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You can also use the resource bundle instead of the xml files. This worked for me.

For that you would need to contain a bundle file any_name.properties file having your views declared as below, e.g.

I have the following portlet jsp files

WEB-INF/jsp/flight/bookingForm.jsp
WEB-INF/jsp/flight/bookingSuccess.jsp
WEB-INF/jsp/appError.jsp

Contents of any_name.properties file are as below. Please observe that the view names are followed by .(class) and .url in the declaration.


bookingForm.(class)=org.springframework.web.servlet.view.JstlView
bookingForm.url=/WEB-INF/jsp/flight/bookingForm.jsp

bookingSuccess.(class)=org.springframework.web.servlet.view.JstlView
bookingSuccess.url=/WEB-INF/jsp/flight/bookingSuccess.jsp

This any_name.properties bundle has to be integrated in your appView-portlet.xml configuration file (assuming you have appView portlet declared in your portlet.xml).

If you have placed the any_name.properties in the com.module.views package, then you would need to configure as below.

<!-- View Resolver -->
<bean class="org.springframework.web.servlet.view.ResourceBundleViewResolver">
       <property name="basenames">
          <list>
         <value>com.module.views.any_name</value>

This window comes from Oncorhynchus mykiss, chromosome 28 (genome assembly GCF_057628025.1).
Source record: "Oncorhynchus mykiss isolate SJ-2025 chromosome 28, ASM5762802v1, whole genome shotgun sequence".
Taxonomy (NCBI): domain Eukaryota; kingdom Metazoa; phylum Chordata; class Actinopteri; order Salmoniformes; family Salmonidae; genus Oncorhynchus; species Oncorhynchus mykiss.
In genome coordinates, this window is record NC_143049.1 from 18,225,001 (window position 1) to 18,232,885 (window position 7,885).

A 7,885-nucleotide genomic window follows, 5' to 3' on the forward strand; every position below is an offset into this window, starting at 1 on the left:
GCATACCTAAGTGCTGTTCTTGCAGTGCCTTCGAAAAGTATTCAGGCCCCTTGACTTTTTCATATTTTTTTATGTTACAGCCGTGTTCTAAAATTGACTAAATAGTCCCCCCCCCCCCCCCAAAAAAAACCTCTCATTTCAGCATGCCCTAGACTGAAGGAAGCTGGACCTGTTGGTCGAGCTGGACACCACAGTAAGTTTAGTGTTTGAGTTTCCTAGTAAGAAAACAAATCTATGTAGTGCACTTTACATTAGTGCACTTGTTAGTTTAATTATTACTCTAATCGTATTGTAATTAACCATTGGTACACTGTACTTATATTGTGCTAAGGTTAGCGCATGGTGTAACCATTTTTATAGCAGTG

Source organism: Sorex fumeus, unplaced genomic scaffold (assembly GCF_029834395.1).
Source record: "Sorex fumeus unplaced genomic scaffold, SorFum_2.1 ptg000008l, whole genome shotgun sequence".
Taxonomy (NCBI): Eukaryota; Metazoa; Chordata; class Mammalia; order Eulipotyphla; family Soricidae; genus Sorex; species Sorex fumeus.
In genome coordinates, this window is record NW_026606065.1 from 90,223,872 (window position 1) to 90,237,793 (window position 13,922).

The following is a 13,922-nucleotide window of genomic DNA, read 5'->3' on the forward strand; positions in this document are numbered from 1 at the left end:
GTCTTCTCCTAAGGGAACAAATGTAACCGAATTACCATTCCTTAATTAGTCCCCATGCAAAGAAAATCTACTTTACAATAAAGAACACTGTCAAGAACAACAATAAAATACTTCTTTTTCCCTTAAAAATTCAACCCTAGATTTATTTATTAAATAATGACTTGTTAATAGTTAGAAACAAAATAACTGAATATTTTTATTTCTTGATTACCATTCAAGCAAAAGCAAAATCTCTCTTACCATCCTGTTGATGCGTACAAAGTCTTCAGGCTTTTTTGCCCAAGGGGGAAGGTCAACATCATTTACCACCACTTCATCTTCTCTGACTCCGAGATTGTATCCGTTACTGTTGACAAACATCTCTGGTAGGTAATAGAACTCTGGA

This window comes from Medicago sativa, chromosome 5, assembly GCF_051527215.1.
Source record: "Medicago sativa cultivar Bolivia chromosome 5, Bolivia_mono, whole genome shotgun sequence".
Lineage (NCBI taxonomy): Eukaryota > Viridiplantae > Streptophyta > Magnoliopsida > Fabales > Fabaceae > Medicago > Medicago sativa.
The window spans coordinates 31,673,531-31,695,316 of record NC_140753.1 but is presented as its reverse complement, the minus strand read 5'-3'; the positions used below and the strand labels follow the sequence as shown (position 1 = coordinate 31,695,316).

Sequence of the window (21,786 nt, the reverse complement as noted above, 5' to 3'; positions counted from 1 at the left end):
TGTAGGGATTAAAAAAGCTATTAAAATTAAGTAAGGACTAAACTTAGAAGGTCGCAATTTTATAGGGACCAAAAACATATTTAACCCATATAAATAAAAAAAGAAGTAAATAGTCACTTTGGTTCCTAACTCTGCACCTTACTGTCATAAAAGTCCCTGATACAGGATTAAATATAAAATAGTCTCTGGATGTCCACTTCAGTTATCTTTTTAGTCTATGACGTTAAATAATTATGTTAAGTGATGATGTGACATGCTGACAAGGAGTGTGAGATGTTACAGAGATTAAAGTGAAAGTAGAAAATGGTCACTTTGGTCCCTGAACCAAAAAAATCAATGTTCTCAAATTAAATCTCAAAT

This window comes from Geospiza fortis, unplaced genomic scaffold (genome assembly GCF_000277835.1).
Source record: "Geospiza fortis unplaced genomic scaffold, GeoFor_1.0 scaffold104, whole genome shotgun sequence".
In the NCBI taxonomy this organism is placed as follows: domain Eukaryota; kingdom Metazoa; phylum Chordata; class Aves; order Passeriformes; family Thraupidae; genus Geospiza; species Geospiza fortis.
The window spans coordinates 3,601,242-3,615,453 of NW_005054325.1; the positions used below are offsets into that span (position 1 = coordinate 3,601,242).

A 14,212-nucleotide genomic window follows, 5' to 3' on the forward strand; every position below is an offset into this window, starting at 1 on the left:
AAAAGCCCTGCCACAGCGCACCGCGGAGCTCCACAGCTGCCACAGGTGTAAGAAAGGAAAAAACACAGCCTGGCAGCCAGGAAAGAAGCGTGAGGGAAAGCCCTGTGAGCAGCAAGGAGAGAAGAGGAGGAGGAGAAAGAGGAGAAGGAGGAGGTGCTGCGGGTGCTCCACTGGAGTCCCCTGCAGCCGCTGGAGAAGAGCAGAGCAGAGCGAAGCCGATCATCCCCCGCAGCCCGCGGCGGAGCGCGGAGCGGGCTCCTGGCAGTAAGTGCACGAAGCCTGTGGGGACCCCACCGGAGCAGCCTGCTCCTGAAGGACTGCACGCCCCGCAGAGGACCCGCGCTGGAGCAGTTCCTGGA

</list>
        </property>
    </bean>

For the appError.jsp, you can have the default view resolver, if any, declared in your applicationContext.xml file.

<!-- Default View Resolver -->
<bean id="viewResolver" class="org.springframework.web.servlet.view.InternalResourceViewResolver">
  <property name="cache" value="true"/>
  <property name="viewClass" value="org.springframework.web.servlet.view.JstlView"/>
  <property name="prefix" value="/WEB-INF/jsp/"/>
  <property name="suffix" value=".jsp"/>
</bean>

Hope it helps.

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Yes you can do it. spring-mvc provides convention over configuration. Read this article. It will help you to understand concept of coc. Different jsp pages from different folders can be used as per requirement.

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Wouldn't work in my case. I use spring-portlet-mvc. –  adarshr Dec 19 '11 at 15:58